Working with agricultural connectors and participating in programs such as Kreative Koalas and The Archibull Prize has enabled students across primary and secondary schools to engage peer-to-peer messaging. The result has been an increase in eco-literacy within communities, celebrated by Blue Gate Garden TV and a suite of new shared educational resources. And in a spectacular polish to these achievements both Hamilton Public School and the Centre of Excellence have been recognised as finalists in the NSW Banksia Awards Minister’s Young Climate Champion category
“The Minister’s Young Climate Champion Award recognises young innovators aged under 18 years who bring bold ideas for a safe and thriving climate future that align with any of the UN SDGs. Young and passionate minds who have taken outstanding actions that benefit the sustainability of their communities and help address climate change will be showcased in this award, which is a celebration of young people with drive, commitment and a passion for sustainability and the environment.”
Geography is increasingly being used in The Archibull Prize to teach agriculture through the Ecosystem of Expertise:
Building long term partnerships with best practice farms the students investigate and report on
Working with our Young Farming Champions to get a big picture understanding of the agriculture supply chain and the diversity of people and roles that feed and clothe us, supply us with ecosystem services and renewable energy
Today we chat to teacher Amy Gill from Youth Off the Streets to see how she makes the Ecosystem of Expertise work in practice.
Action4Agriculture first met Amy in 2018 when she was working at the newly opened Youth Off The Streets (YOTS) school The Lakes College (TLC). The independent school and its disadvantaged students participated in The Archibull Prize with Young Farming Champion Tim Eyes, visiting Tim’s The Food Farm as they learnt about the Australian beef industry.
For Tim, who has entertained children both in mainstream schools and at the Sydney Royal Easter Show, hosting the TLC students was an enjoyable and eye-opening experience.
“It was really refreshing having unfiltered, blunt questions – they were just very honest kids. They had real questions about red meat and feeding people under the poverty line so we spoke about exploring the secondary cuts such as mince, which is accessible, diverse, and quick and easy to use,” says Tim.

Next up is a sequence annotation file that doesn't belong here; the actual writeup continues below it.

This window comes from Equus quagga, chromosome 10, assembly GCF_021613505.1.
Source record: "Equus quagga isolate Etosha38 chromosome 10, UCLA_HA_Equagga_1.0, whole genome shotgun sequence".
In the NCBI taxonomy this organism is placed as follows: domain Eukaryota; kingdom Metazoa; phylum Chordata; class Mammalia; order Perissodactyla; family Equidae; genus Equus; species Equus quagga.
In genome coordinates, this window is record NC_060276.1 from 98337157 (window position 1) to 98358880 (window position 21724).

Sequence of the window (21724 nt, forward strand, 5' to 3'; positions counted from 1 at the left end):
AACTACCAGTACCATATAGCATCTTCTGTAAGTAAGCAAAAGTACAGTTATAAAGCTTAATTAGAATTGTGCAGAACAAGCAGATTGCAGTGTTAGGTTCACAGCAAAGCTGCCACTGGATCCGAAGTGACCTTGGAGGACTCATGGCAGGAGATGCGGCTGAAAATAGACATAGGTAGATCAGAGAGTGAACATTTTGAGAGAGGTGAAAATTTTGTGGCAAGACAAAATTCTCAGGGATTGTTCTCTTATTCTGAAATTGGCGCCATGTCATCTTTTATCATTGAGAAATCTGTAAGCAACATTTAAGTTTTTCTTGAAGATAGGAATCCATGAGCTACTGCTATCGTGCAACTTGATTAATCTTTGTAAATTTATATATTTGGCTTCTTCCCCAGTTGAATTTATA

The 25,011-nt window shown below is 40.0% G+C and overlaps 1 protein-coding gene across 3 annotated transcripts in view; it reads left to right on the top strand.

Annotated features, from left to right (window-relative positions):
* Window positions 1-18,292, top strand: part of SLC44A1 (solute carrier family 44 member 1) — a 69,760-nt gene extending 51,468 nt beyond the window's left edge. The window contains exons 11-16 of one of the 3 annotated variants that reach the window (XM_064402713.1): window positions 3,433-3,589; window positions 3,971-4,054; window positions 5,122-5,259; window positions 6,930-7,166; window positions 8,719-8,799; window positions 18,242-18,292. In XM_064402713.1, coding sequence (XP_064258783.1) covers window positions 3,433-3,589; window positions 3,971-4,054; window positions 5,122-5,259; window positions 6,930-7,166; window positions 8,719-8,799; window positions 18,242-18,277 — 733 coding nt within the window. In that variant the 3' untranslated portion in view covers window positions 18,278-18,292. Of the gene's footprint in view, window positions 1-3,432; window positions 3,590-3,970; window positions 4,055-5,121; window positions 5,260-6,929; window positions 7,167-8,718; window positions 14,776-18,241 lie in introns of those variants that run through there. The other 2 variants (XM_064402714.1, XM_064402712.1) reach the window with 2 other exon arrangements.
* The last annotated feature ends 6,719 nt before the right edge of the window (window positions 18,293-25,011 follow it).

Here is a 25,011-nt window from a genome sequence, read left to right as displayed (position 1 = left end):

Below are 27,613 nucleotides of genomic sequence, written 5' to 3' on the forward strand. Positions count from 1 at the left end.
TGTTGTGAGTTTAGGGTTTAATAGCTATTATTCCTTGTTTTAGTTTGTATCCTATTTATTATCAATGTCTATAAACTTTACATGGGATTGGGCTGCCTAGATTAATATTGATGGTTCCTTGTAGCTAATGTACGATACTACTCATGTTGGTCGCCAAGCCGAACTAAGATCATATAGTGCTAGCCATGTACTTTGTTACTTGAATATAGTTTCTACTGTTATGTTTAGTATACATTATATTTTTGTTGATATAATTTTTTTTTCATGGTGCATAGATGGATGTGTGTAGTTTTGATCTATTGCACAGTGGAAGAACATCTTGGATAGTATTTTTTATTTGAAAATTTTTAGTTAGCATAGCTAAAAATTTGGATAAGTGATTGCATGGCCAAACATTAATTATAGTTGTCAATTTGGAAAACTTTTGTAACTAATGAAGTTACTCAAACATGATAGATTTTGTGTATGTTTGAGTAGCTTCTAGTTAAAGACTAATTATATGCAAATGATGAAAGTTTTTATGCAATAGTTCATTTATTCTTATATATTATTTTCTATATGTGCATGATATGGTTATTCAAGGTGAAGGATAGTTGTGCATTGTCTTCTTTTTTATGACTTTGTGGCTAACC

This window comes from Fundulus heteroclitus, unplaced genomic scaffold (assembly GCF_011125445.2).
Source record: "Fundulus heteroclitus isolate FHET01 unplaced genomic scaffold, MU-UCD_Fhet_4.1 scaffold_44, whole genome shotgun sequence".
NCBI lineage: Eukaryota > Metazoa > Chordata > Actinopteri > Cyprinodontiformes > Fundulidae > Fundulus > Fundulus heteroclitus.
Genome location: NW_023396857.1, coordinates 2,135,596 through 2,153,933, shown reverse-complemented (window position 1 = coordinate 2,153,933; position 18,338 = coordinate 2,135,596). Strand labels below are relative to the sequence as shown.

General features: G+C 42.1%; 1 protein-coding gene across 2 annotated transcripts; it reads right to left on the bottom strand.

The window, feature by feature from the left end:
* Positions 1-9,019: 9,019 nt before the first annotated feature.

Read about the students highly inspiring journey here
Amy also took her Archies cohort to Grace Springs Farm in Kulnura, on the NSW central coast, and this was the beginning of an “amazing partnership”.
“In the end we formed such a strong relationship [with Grace Farms] that Youth Off The Streets decided to run a learning unit called Bee the Cure, centred around whether the decrease in bee populations can be remediated on a community level,” says Amy.
“Once that was finished, we continued to go out there every week and once I left that campus my colleagues continued the program, which is amazing.”
Originally, Amy took the pupils to the property to learn about sustainable farming.
“It was during the drought and we wanted to teach them the ways we could farm to make the most of the ecosystem and environment that we live in.”
“Last year, I reached out to Grace Springs with a plan for another project-based learning unit where one group would learn about beekeeping and another would go into the farm and do all the chores like picking up eggs, cleaning out the milking machine, transferring the birds around the paddock, and feeding pigs.
“It’s a hands-on experience and a breath of fresh air for the students. We can hug a cow or hold a chicken and it’s not going to judge you. That animal therapy is absolutely beautiful.”
Watch the very moving tribute to farmers the YOTS students created in 2018
Despite most of Youth Off The Streets students not coming from agricultural backgrounds, some are now considering careers in the industry and as Amy has moved to other campuses she continues to encourage those interested.
“One girl in my current class has found a real interest in farming through our ‘Archie’ discussions and is currently doing a personal interest project on livestock and beef. She’s considering being a cattle farmer. Until such options are put in front of them, they don’t know they exist because they live in a very isolated world with little opportunity.”
Amy, originally a drama teacher who now teaches across curriculum, says that projects like Bee the Cure demonstrate a link between geography and agriculture.
“They fit into geography and also a science module ‘Living World.’
Listen to Amy speak about her new program SOLAR (Schooling via Off-campus Learning for At-Risk students) and continued passion for her students here
Read more about the wonderful work Amy is doing at YOTS here
The Archibull Prize is an example of project based learning. Listen to Amy talk about project based learning here